Help! We need to do better.

One of our recent physics teaching graduates took a mid-year vacancy teaching 8th grade physical science in an struggling urban area. There are many factors making this job particularly difficult for the student, operating under survival mode.

  • The new teacher is coming into the classroom mid-year, with students who have had a substitute for the past month
  • Between the interview and first day, there were four days, little to time to prepare and get oriented.
  • The school appears to have no induction process for new teachers
  • The school really is a struggling / failing school, both by qualitative sense and quantitative measures
  • The population this teachert is working with is very different than populations he experienced while student teaching
  • Our existing program does too little to prepare students for classroom management
  • Both the students’ content and pedagogical knowledge better prepared him for teach high school physics than middle school
  • Our program doesn’t yet properly support students in making job decisions and initial/ongoing  support.
  • Our program doesn’t yet have students leaving us with any fail-safes like, if all else fails, “Here is exactly what you are going to do the first month you are teaching, and here is a basket of all the things you’ll need to pull that off.”

By far the biggest problems he is facing is typical for new teachers–classroom management. One of the things I’m wondering is, what role can the physics department play in preparing / supporting students in this way? I mean, I can say, well, “Shouldn’t the education classes deal with that?” But I think that’s just punting on responsibilities to put our physics teacher in the best possible position to succeed.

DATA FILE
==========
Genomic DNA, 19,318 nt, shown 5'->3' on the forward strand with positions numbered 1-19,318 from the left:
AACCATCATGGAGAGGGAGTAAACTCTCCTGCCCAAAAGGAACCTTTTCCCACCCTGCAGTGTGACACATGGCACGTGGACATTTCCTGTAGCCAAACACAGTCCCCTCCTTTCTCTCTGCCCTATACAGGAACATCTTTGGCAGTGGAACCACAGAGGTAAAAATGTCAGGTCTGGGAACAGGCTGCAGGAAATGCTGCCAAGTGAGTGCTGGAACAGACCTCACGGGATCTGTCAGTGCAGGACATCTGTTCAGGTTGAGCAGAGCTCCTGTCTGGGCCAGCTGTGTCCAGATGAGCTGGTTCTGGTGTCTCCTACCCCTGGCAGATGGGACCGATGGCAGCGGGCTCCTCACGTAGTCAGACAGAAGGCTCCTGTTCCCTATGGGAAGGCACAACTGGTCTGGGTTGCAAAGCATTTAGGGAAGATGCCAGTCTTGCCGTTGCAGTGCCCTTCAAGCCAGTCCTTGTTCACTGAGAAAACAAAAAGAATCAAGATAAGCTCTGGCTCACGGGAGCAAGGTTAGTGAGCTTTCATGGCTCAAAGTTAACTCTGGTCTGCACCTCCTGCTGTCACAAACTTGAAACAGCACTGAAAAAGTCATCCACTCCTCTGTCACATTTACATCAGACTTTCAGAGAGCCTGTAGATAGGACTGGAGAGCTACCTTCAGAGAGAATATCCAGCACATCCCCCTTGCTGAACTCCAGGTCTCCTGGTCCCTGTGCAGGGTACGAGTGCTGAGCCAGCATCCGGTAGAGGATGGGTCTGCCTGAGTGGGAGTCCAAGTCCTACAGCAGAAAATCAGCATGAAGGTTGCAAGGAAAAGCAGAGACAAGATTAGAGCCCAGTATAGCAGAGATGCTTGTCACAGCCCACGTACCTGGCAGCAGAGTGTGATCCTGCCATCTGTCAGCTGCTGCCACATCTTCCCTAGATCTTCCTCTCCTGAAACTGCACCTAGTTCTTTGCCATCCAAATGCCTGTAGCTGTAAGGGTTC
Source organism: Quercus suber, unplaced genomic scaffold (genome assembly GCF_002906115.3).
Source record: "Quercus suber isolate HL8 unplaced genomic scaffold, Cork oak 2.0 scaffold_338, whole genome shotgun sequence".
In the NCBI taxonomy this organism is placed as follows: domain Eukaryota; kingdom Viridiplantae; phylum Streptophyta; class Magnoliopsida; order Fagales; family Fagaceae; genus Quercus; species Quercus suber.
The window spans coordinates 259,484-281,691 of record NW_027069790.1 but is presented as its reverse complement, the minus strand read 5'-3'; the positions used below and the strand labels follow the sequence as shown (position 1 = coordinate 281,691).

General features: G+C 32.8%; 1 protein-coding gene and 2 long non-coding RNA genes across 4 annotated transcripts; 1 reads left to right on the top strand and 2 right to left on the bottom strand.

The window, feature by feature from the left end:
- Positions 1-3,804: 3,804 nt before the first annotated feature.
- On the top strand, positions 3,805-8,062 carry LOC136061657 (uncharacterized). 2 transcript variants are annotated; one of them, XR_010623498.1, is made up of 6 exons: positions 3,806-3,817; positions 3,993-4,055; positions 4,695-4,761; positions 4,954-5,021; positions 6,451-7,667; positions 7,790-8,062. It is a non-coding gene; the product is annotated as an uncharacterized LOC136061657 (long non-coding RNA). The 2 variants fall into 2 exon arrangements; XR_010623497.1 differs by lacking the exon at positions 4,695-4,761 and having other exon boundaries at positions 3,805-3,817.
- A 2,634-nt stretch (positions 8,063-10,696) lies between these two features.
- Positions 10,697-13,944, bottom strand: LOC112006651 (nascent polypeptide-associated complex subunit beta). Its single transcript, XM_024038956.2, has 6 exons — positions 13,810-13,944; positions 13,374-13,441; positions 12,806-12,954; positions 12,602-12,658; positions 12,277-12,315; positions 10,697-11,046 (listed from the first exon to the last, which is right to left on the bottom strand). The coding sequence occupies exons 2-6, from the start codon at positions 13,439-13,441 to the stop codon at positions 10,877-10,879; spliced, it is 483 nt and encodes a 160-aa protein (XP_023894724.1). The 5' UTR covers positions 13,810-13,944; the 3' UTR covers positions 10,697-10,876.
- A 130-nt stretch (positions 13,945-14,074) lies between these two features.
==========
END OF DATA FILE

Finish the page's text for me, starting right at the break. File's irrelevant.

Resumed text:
I feel like that last bullet might be the thing that we can change the most in our department. Make sure that when students leave, they have very specific plans in place, including activities oriented toward setting classroom expectations. A kind of thing that can carry them through that terribly difficult beginning. And the second thing is for us to be more involved with them in the decisions they make for jobs.  And obviously, we need to better coordinate with education side on initial and ongoing support, because we can’t do that alone. But we should be involved.

Help! What do we need to do? What do we need to think about? Grace, I’m looking at you especially.

Vulnerability

The first two days of the teaching of physics were a bit unnerving for me and for students this semester. Students ended up being confronted with a lot of things they didn’t know, or weren’t able to do, or didn’t understand–mostly things they were confident they knew, were able to do, and understood. The feeling in class was tense-confidences shaken, identities threatened, feelings of shame rising…

But, today, for whatever reason, we emerged more gracious, more accepting, more willing to be wrong, more willing to open up, more willing to sit with confusion, to listen to others’ confusion, more willing to lean into to the unknown and face it admirably.

More than anything, that constitutes significant progress.

I am asking a lot of these students this semester–a lot of reading, a lot of synthesizing,  a lot demonstrating mastery of physics concepts, a lot of practice teaching, a lot of learning about student thinking, a lot of applying what they’ve learned to new contexts. I am likely going to overwork them to more than one breaking point.

But the hardest thing. The hardest thing may be the vulnerabilities I am asking them to step into and embrace. At least for today, we stood together, courageously so.